Tim Stringer, one of Children’s Home & Aid’s dedicated volunteers, is completely comfortable surrounded by children. In fact, it’s remarkably like home for him. Tim, who serves on Children’s Home & Aid’s Associate Board, is one of 10 siblings, six of whom were adopted, two from Children’s Home & Aid’s Foster to Adopt program. Growing up in Wilmette, a suburb north of Chicago, Tim’s family of 10 siblings, of all different races and ethnicities did stand out.

“People ask me if it was hard having so many siblings join my family through adoption,” Tim says. “It was an amazingly quick and easy process to accept and welcome these kids into our very close family – it was just normal to us, and we loved them and fought with them as much as the rest of my brothers and sisters.”

Tim is the third of four biological siblings born to his mom, a family physician, and dad, a small business owner. Now 26 years old, Tim was in second grade when his parents decided to adopt. Two-year-old Ben and 3-month-old Stephanie came home from Cambodia within a year of each other. Two years later, Mike (2-and-a-half) and Amanda (9 months) followed, this time from Haiti.

“I was in fourth grade when I went to Haiti with my parents to visit Mike while he was still living in the orphanage,” Tim recalls. “It really solidified for me why we were adopting. I remember driving through these incredibly poor Haitian neighborhoods to the orphanage, where 100 kids lived with just a few staff who worked incredibly hard, doing their best to feed and care for the kids with no electricity. It really shaped me to see that at a young age.”

With a growing family of eight, Tim’s parents decided that they had room in their hearts for two more children, and turned to the foster care program at Children’s Home & Aid. Their first child was placed with them quickly – Charlie was just 2 months old, from a family circumstance that made it seem like adoption would be his future. However, after almost two-and-a-half years living with Tim’s family, Charlie was returned to his biological family. Despite Tim’s family being mentally prepared for the possibility, it was still very difficult to say goodbye to a child they had come to love as their own.

“Obviously we wanted the best for Charlie, and we were glad he has his biological family who also love him, but it was devastating to lose him,” Tim recalls. “My mom is a pretty tough lady, and she was really crushed.”

The family could not give up on their vision, so after a time to grieve and heal, they came back to Children’s Home & Aid and soon received a call about two siblings – Anna, age 10 and Ty, age 9. The process of adopting older children from foster care is quite different than adopting a baby – the older children have a say in the decision, so the family was invited to visit the children in their foster home near Bloomington.

“My mom was trying to be cautious, saying we’re just going to take our time, this is just a first meeting, and my sister and I just laughed at her,” Tim says. “We told her ‘this is the exact situation you’ve been asking and praying about for 10 years, so you can pretend that you’re just going to think about it, but you really decided 10 years ago.”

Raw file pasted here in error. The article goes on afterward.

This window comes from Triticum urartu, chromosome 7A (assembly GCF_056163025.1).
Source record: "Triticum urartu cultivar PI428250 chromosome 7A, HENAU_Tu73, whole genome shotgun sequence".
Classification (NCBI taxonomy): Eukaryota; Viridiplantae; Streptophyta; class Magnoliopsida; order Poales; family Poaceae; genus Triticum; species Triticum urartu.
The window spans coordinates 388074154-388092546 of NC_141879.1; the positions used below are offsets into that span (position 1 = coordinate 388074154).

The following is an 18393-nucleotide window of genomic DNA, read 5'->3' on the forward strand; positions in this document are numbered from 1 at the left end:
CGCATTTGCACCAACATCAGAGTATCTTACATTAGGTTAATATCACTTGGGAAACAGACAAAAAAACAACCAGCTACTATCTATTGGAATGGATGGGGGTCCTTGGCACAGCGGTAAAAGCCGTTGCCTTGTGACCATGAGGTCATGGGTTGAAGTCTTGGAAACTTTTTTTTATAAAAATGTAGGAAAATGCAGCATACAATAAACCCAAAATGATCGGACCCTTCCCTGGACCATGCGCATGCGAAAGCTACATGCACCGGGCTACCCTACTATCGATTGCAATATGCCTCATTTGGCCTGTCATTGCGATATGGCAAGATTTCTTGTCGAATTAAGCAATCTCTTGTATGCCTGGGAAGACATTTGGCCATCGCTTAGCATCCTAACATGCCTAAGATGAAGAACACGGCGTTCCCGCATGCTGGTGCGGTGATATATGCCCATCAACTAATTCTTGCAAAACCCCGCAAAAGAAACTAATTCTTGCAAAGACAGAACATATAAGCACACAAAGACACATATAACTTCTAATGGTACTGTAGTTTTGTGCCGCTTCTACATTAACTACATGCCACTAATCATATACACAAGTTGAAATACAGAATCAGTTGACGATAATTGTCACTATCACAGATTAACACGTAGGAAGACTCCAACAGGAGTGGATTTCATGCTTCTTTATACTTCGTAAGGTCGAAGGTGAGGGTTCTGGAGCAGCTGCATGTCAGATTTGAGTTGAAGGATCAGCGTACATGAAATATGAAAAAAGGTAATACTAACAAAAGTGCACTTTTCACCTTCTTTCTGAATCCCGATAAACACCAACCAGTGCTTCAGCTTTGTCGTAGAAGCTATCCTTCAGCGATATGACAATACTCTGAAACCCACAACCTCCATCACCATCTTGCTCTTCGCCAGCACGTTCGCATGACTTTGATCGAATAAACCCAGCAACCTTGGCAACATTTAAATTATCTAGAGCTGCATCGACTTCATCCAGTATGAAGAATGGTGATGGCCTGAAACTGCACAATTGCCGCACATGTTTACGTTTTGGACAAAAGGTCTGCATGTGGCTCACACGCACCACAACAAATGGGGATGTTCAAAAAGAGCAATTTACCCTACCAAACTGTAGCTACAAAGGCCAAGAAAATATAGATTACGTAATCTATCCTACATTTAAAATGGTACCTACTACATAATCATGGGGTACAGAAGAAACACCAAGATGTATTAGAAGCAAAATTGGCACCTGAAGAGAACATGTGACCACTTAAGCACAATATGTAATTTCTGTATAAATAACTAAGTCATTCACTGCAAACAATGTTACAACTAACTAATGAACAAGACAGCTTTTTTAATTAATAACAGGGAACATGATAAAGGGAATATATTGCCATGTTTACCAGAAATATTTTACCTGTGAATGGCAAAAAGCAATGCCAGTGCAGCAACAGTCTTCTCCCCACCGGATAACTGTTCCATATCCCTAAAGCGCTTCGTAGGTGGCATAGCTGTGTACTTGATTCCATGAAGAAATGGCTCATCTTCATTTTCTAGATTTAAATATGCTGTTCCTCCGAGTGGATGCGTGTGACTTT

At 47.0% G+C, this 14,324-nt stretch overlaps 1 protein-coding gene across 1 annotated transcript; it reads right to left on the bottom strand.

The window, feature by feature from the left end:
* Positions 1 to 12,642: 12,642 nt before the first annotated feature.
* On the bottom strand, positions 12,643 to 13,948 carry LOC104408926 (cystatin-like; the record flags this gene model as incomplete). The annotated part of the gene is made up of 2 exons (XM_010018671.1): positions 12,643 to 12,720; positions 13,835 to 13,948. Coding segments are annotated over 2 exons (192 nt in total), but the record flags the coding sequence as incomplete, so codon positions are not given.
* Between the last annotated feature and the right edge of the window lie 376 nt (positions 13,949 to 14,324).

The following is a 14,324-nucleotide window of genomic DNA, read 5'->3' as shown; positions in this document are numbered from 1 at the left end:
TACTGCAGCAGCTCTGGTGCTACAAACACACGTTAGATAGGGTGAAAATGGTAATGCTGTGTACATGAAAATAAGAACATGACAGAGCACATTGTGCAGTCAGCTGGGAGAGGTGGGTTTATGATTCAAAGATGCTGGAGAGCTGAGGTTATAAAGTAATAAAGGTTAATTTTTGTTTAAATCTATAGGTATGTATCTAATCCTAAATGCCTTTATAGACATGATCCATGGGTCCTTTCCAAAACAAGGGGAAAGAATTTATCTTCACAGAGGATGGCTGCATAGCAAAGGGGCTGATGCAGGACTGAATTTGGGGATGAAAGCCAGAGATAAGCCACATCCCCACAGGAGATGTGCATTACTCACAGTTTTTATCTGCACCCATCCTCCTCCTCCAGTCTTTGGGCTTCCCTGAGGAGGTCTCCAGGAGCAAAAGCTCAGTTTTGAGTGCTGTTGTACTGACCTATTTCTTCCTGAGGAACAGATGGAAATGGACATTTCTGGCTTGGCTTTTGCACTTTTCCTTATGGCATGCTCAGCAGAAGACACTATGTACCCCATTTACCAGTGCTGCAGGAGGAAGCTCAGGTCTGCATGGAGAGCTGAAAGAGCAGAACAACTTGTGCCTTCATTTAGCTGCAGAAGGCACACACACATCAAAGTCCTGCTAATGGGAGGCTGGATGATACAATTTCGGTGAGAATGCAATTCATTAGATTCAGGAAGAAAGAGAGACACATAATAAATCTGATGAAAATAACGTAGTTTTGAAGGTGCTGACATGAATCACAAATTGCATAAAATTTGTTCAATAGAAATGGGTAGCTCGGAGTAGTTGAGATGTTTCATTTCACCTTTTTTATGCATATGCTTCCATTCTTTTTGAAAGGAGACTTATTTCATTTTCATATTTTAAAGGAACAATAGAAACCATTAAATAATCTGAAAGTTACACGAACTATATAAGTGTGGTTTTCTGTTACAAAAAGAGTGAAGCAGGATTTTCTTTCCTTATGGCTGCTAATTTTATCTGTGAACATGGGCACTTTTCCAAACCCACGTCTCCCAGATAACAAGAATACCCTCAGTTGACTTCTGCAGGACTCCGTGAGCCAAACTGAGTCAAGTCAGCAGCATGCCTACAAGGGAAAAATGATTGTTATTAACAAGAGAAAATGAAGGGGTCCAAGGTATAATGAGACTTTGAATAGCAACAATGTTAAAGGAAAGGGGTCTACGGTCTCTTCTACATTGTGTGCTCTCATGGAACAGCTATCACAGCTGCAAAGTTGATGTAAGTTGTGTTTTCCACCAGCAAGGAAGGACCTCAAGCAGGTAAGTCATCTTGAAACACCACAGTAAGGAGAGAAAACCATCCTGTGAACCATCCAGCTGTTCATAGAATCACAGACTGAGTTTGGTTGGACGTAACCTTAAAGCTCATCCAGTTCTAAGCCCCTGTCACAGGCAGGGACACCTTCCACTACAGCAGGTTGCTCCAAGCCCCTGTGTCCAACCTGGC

The family met the children at a museum and went out for pizza afterwards. Everyone was on their best behavior, but it was also clear that the kids were sweet and eager to be in a family. Tim and his family were hooked.

“My siblings and I would exchange looks while we were playing or having dinner – we felt like it was a fit,” Tim said. Just two weeks later, the bunk beds were stacked again and the family expanded by two.

The process of adopting older children who have suffered early loss and trauma has not always been easy, but the family has worked hard to ease the transition, with the support of their Children’s Home & Aid caseworker.

“The kids weren’t used to having much structure, and they felt like we were just another family that was going to move on from them,” Tim said. “It’s taken them a while to adjust and to trust, but they are doing much better now.”

Shortly after the kids came home, Tim was looking for a volunteer board to join, and he naturally thought of Children’s Home & Aid. The Associate Board is for young professionals who are committed to the mission of supporting children and families.

“I wanted the chance to give back, and it was a natural fit,” Tim said.

Tim has been a great help with planning the Associate Board’s fundraising events and volunteering on a regular basis at the Children’s Home & Aid Daniel F. and Ada L. Rice Child + Family Center.

When he’s not busy with volunteer work or taking outings in his family’s 15-passenger van, Tim works in wealth management at the Zuckerman Investment Group. He lives in Chicago’s Lakeview neighborhood but returns home frequently to spend time with his siblings. The family has a deep commitment to their church and also volunteers together at a local homeless shelter.

Were there challenges growing up in such a busy and full family?

“If we had fewer kids, we might have gone on more elaborate vacations as opposed to crammed car rides to Grandma’s house,” Tim laughs. “But at the end of the day, those things are irrelevant. My parents set the example, and giving back is just part of my family’s culture. My parents did it and showed us the way – now it’s our turn.”